By Sarah Berman
VANCOUVER (Reuters) – Huawei Chief Financial Officer Meng Wanzhou will return to a Canadian court on Monday as witness testimony in her U.S. extradition case resumes, amid news last week that her lawyers and U.S. prosecutors held talks to reach a deal that could see her release and to return to China after two years of house arrest.
Meng, 48, was arrested in Canada in December 2018 on a warrant from the United States. She is facing charges of bank fraud for allegedly misleading HSBC Holdings Plc about Huawei Technologies Co Ltd’s business dealings in Iran, causing the bank to break U.S. sanctions.
She has said she is innocent and is fighting the extradition from under house arrest in Vancouver.
U.S. prosecutors are discussing a deal with lawyers for Huawei’s Meng to resolve criminal charges against her, a person familiar with the matter said on Thursday, signaling a potential end to a case that has strained ties between the United States, China and Canada.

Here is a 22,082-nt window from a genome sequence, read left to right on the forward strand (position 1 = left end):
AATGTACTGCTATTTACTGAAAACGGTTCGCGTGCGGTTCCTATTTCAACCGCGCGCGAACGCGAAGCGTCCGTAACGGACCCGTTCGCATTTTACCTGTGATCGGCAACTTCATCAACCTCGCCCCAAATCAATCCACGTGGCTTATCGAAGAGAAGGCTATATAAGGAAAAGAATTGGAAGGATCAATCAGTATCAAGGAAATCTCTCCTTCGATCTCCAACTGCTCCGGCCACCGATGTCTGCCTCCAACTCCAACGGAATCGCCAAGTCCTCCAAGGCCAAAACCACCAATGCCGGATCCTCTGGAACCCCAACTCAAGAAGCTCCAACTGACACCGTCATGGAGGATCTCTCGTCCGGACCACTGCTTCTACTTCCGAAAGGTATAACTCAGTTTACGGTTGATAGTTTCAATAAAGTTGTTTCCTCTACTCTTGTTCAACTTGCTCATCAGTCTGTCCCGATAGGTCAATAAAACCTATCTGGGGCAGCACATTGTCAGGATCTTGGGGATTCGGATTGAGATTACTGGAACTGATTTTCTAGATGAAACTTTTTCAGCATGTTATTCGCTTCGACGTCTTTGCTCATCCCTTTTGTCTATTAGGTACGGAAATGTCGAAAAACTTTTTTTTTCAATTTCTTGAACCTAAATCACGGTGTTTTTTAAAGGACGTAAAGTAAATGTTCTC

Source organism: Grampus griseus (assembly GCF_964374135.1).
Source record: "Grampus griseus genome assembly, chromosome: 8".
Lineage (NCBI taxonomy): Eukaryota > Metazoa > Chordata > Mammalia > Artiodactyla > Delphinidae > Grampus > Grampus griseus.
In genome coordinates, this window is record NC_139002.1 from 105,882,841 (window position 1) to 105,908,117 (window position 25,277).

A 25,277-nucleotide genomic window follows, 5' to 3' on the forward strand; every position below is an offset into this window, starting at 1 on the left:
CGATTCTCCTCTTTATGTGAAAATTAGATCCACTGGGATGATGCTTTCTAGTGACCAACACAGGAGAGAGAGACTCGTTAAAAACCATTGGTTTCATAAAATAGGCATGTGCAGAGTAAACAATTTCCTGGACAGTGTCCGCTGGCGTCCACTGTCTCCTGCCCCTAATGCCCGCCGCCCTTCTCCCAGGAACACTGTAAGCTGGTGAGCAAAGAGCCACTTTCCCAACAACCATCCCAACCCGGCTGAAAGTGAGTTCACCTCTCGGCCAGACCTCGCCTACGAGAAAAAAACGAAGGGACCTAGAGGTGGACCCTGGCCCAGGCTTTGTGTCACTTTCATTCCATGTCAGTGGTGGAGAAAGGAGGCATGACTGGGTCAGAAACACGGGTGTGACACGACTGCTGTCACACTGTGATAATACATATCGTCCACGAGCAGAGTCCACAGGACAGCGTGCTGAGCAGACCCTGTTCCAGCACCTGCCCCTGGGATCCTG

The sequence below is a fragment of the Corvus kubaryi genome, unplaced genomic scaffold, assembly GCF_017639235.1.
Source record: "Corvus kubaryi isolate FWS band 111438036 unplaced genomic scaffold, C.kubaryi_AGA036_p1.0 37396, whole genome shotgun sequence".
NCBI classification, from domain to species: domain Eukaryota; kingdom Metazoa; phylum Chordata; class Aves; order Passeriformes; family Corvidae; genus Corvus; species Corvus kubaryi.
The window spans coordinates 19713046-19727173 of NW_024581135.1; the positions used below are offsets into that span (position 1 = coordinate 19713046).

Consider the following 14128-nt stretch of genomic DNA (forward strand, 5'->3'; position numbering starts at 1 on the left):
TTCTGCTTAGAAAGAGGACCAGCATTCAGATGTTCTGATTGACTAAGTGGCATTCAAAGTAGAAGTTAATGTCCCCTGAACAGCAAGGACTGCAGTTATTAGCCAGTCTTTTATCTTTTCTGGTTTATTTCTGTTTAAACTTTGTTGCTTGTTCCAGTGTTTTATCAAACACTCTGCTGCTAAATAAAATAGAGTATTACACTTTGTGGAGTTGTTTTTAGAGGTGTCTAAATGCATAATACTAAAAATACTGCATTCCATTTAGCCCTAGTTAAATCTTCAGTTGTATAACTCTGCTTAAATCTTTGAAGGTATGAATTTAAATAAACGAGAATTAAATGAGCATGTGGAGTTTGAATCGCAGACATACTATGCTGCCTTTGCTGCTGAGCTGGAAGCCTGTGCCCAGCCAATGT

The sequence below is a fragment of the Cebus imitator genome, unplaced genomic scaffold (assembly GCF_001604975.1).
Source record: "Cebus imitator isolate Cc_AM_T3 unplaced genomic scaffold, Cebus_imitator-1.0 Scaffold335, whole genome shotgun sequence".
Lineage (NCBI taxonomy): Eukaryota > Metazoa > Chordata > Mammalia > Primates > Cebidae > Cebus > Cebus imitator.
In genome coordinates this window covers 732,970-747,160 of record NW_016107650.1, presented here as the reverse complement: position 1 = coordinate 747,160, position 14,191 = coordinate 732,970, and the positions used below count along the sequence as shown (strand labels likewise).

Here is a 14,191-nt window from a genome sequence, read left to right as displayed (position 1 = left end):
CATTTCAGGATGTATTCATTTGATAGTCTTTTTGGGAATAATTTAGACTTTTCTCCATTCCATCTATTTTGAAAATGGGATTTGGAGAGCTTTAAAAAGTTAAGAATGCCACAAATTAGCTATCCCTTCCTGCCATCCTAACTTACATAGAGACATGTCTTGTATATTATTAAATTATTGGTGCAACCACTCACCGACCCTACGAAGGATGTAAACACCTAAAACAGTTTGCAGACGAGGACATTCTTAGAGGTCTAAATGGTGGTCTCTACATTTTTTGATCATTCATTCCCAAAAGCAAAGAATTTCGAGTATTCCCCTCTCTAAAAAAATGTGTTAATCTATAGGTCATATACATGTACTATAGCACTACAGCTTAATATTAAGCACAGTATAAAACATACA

Her lawyers have argued in the British Columbia Supreme Court that Meng’s extradition should be thrown out based on alleged abuses of process that took place during her investigation by Canadian border officials and subsequent arrest by police.
They have also claimed the case has been politicized to the point where Meng would not receive a fair trial in the United States, pointing to comments made by President Donald Trump in an interview with Reuters in December 2018 about his willingness to use Meng as a bargaining chip in trade talks with China.
In previous weeks of witnesses’ cross examinations, officials from the Canada Border Services Agency (CBSA) and the Royal Canadian Mounted Police (RCMP) testified in the court that the process leading up to Meng’s investigation and arrest was rushed but by the book.
Prosecutors are arguing that Meng’s extradition is valid and procedures were followed.
Meng’s arrest caused a chill in diplomatic relations between Ottawa and Beijing. Shortly after Meng was detained, China arrested two Canadian men – Michael Kovrig and Michael Spavor – who now face spying charges.
On Friday, Canadian Prime Minister Justin Trudeau said the release of the two Canadians was his “top priority”, while declining to comment on the talks to release Meng.
Meng’s case is scheduled to wrap up in April 2021.
(Additional reporting by Moira Warburton in Toronto; Editing by Denny Thomas and Lisa Shumaker)